Google’s YouTube Live is one of several live-streaming platforms and apps journalists can use to reach and interact with their audience.
Nicholas Whitaker, Google training and development manager, spoke about YouTube Live during the recent Walter B. Potter Conference at the Reynolds Journalism Institute. YouTube channels must be verified and have at least 1,000 subscribers before channel owners can stream from a mobile device, says Whitaker.
Here are eight tips he gave for live streaming:
- Post videos on a regular basis so your audience learns to expect video content from you. This is one way to build a following.
- Invite viewers to subscribe to and receive notifications from your channel. (Once a viewer subscribes to your channel, a bell symbol will appear next to the subscribe button. Clicking the bell will generate a prompt to receive notifications from your channel.)
- Promote upcoming live streams on other platforms such as Facebook and Twitter.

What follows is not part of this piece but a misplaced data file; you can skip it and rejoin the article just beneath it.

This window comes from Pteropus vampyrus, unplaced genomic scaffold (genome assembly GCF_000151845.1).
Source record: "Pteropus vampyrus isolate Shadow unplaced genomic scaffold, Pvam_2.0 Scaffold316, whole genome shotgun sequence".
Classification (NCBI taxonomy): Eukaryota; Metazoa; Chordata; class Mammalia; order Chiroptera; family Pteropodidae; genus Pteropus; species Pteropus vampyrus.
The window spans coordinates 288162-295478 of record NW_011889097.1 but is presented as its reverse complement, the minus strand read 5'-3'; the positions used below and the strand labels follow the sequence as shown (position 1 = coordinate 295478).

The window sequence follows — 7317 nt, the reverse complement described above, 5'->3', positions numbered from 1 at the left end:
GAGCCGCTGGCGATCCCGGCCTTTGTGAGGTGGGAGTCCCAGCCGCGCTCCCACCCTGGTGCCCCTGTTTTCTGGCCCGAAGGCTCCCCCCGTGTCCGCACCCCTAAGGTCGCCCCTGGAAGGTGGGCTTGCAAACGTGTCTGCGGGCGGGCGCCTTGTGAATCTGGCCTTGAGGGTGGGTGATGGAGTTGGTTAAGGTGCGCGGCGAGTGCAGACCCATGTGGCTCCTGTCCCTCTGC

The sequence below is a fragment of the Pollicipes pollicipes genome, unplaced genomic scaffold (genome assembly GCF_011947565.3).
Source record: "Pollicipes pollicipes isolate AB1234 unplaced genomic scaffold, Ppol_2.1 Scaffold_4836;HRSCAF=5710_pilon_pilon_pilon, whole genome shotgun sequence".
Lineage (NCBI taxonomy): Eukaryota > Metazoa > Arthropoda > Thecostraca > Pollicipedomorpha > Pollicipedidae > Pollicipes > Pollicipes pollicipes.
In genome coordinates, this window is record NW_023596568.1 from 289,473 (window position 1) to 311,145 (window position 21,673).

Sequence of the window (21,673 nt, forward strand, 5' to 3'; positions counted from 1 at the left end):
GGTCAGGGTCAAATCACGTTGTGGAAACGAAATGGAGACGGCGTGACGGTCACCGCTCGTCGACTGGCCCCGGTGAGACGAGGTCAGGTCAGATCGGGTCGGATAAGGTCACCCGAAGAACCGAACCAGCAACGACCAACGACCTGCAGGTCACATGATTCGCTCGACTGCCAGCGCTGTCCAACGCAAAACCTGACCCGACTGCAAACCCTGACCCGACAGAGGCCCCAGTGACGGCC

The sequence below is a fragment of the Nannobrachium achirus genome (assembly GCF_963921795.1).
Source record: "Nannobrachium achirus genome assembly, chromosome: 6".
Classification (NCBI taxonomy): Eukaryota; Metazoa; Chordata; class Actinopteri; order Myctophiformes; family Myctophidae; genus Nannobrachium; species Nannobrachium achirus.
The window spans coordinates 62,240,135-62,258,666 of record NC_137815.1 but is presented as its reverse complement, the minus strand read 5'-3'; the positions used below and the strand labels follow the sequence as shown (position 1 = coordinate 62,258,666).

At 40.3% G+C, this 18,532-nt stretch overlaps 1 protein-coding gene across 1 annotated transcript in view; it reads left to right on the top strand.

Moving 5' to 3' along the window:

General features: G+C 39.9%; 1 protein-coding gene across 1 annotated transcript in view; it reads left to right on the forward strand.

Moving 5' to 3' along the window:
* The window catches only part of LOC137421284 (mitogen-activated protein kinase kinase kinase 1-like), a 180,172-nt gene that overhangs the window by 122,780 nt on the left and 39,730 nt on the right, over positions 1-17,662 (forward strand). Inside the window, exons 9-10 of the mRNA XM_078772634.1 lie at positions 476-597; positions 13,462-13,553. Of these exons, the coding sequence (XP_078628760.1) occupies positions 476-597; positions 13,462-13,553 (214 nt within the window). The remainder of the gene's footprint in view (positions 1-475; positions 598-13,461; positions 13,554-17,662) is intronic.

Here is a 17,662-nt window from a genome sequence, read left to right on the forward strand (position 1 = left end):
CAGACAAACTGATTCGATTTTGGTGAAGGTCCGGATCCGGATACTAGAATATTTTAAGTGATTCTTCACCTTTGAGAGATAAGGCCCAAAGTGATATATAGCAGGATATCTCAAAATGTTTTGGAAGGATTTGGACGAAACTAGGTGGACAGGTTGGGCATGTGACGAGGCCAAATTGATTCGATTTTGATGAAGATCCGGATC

- Plan ahead for a user-friendly experience. For example, should you shoot in landscape mode or portrait? Do you need to use a microphone to help boost the quality of the audio? “People will forgive bad video. They won’t forgive bad audio,” Whitaker says.
- Check your device’s Wi-Fi or cell signal before launching your live broadcast. If a signal is weak, move away from interfering objects such as a building.
- Join online groups like MoJoCon to learn more about shooting mobile video.
- Title your video properly so archived video will be easier to find. Use Google Search or Google Trends to see what words others are using to describe similar videos.
- Edit a video into smaller clips with YouTube’s editor and continue to promote it so it doesn’t get buried in the archives.
Check out Google’s other tools for journalists. RJI also offers the following resources for shooting mobile video: